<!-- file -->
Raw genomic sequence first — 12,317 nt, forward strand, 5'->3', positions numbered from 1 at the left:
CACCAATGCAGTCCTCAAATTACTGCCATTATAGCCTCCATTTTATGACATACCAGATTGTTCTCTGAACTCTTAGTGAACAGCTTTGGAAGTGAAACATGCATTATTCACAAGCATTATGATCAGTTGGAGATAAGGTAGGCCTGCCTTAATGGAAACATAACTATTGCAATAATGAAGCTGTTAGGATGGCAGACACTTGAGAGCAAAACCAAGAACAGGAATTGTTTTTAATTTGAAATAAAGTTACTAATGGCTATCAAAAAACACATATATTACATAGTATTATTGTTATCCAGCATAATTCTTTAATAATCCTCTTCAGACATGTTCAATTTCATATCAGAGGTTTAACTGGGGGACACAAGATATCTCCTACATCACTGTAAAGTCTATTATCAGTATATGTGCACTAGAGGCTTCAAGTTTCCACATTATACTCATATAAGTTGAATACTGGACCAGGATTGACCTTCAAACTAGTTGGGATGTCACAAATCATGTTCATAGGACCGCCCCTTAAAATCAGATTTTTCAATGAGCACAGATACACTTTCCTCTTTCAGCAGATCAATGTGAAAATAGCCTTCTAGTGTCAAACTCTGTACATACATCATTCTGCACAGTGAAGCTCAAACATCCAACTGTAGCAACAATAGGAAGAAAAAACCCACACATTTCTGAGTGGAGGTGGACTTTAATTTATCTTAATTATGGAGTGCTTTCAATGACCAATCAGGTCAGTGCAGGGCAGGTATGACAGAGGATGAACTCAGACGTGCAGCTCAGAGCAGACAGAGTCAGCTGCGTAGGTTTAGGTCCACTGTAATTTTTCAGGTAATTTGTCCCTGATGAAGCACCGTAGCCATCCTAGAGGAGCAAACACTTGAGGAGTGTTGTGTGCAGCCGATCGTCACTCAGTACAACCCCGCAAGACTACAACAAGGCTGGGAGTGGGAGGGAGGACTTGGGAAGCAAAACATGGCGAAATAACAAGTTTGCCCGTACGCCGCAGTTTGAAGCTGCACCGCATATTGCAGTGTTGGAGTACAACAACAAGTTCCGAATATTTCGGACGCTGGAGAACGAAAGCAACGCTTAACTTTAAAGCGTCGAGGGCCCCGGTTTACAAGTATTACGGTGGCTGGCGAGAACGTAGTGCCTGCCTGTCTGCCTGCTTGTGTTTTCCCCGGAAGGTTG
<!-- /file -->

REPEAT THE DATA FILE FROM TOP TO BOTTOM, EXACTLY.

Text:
Raw genomic sequence first — 12,317 nt, forward strand, 5'->3', positions numbered from 1 at the left:
CACCAATGCAGTCCTCAAATTACTGCCATTATAGCCTCCATTTTATGACATACCAGATTGTTCTCTGAACTCTTAGTGAACAGCTTTGGAAGTGAAACATGCATTATTCACAAGCATTATGATCAGTTGGAGATAAGGTAGGCCTGCCTTAATGGAAACATAACTATTGCAATAATGAAGCTGTTAGGATGGCAGACACTTGAGAGCAAAACCAAGAACAGGAATTGTTTTTAATTTGAAATAAAGTTACTAATGGCTATCAAAAAACACATATATTACATAGTATTATTGTTATCCAGCATAATTCTTTAATAATCCTCTTCAGACATGTTCAATTTCATATCAGAGGTTTAACTGGGGGACACAAGATATCTCCTACATCACTGTAAAGTCTATTATCAGTATATGTGCACTAGAGGCTTCAAGTTTCCACATTATACTCATATAAGTTGAATACTGGACCAGGATTGACCTTCAAACTAGTTGGGATGTCACAAATCATGTTCATAGGACCGCCCCTTAAAATCAGATTTTTCAATGAGCACAGATACACTTTCCTCTTTCAGCAGATCAATGTGAAAATAGCCTTCTAGTGTCAAACTCTGTACATACATCATTCTGCACAGTGAAGCTCAAACATCCAACTGTAGCAACAATAGGAAGAAAAAACCCACACATTTCTGAGTGGAGGTGGACTTTAATTTATCTTAATTATGGAGTGCTTTCAATGACCAATCAGGTCAGTGCAGGGCAGGTATGACAGAGGATGAACTCAGACGTGCAGCTCAGAGCAGACAGAGTCAGCTGCGTAGGTTTAGGTCCACTGTAATTTTTCAGGTAATTTGTCCCTGATGAAGCACCGTAGCCATCCTAGAGGAGCAAACACTTGAGGAGTGTTGTGTGCAGCCGATCGTCACTCAGTACAACCCCGCAAGACTACAACAAGGCTGGGAGTGGGAGGGAGGACTTGGGAAGCAAAACATGGCGAAATAACAAGTTTGCCCGTACGCCGCAGTTTGAAGCTGCACCGCATATTGCAGTGTTGGAGTACAACAACAAGTTCCGAATATTTCGGACGCTGGAGAACGAAAGCAACGCTTAACTTTAAAGCGTCGAGGGCCCCGGTTTACAAGTATTACGGTGGCTGGCGAGAACGTAGTGCCTGCCTGTCTGCCTGCTTGTGTTTTCCCCGGAAGGTTG